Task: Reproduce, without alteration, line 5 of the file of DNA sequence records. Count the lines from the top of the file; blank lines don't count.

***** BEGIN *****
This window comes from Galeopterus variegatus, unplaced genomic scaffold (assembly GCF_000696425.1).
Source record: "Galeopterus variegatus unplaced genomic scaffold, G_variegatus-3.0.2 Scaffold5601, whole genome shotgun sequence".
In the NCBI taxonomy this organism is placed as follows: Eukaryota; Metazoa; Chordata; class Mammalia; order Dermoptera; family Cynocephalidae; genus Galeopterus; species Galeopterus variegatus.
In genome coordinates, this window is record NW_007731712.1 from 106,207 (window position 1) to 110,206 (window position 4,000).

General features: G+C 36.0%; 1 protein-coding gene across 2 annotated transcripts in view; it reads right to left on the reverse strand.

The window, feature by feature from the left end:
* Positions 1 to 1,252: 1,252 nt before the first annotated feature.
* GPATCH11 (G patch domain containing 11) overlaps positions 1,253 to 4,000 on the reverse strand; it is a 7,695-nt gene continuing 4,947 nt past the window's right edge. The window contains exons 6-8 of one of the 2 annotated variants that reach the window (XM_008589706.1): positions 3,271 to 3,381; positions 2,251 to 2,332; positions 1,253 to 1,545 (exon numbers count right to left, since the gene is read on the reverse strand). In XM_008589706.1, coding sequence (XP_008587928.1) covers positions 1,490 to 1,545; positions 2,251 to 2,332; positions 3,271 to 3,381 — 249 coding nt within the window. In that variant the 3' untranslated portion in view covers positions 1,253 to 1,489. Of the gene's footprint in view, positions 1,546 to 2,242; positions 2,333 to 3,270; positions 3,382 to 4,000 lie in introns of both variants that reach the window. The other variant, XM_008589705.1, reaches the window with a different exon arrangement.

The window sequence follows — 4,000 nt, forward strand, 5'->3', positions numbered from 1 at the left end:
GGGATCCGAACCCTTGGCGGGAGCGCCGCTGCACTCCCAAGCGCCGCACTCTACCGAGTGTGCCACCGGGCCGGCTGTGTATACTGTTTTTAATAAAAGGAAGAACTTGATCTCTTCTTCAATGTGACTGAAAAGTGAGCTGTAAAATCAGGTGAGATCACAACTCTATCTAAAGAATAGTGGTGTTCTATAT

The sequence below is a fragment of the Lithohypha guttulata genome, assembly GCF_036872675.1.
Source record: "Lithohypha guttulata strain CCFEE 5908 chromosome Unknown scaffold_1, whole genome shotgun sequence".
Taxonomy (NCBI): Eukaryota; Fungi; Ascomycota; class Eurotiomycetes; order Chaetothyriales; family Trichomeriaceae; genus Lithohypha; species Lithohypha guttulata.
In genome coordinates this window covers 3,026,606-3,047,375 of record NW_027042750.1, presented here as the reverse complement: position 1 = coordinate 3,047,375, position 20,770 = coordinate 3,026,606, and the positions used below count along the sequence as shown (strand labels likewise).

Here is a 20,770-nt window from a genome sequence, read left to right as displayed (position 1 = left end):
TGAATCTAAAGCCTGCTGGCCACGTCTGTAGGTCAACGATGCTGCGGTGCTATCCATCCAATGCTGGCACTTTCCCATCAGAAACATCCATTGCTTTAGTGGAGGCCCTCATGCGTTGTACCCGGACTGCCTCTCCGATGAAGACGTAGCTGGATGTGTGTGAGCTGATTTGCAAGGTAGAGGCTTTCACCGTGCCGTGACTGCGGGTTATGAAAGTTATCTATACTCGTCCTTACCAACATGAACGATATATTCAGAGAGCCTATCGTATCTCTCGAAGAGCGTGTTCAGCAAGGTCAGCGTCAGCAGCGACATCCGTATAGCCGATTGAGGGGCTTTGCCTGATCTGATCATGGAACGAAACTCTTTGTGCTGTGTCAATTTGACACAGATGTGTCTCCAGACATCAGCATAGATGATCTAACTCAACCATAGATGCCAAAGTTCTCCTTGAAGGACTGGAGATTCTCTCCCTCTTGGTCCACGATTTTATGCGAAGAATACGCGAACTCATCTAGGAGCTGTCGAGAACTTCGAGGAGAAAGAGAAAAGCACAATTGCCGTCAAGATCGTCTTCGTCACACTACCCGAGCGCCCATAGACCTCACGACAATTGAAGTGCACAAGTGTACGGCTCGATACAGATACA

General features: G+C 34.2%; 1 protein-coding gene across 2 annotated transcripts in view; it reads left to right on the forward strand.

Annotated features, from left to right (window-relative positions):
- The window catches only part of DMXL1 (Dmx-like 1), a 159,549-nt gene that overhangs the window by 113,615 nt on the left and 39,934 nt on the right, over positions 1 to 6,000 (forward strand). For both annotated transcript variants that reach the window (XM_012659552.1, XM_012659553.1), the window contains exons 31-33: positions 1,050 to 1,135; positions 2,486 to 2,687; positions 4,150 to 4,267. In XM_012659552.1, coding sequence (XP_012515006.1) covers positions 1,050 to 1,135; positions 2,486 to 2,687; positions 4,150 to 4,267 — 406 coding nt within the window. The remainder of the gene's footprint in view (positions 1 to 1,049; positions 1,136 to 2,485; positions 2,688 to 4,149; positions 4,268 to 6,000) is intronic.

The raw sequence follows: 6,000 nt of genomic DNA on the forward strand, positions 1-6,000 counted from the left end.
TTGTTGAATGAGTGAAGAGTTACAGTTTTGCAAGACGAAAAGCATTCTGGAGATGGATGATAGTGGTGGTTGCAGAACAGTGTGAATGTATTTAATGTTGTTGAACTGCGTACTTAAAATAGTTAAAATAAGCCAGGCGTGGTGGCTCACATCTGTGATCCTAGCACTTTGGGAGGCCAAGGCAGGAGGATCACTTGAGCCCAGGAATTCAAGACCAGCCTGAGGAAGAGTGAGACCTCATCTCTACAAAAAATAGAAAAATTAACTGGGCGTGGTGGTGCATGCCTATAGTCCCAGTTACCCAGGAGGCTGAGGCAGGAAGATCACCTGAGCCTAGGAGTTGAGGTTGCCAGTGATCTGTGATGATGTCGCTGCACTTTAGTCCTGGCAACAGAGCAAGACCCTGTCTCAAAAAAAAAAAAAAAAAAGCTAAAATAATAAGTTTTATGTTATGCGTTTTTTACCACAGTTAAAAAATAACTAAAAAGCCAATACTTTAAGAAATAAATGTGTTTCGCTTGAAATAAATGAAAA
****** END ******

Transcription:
General features: G+C 36.0%; 1 protein-coding gene across 2 annotated transcripts in view; it reads right to left on the reverse strand.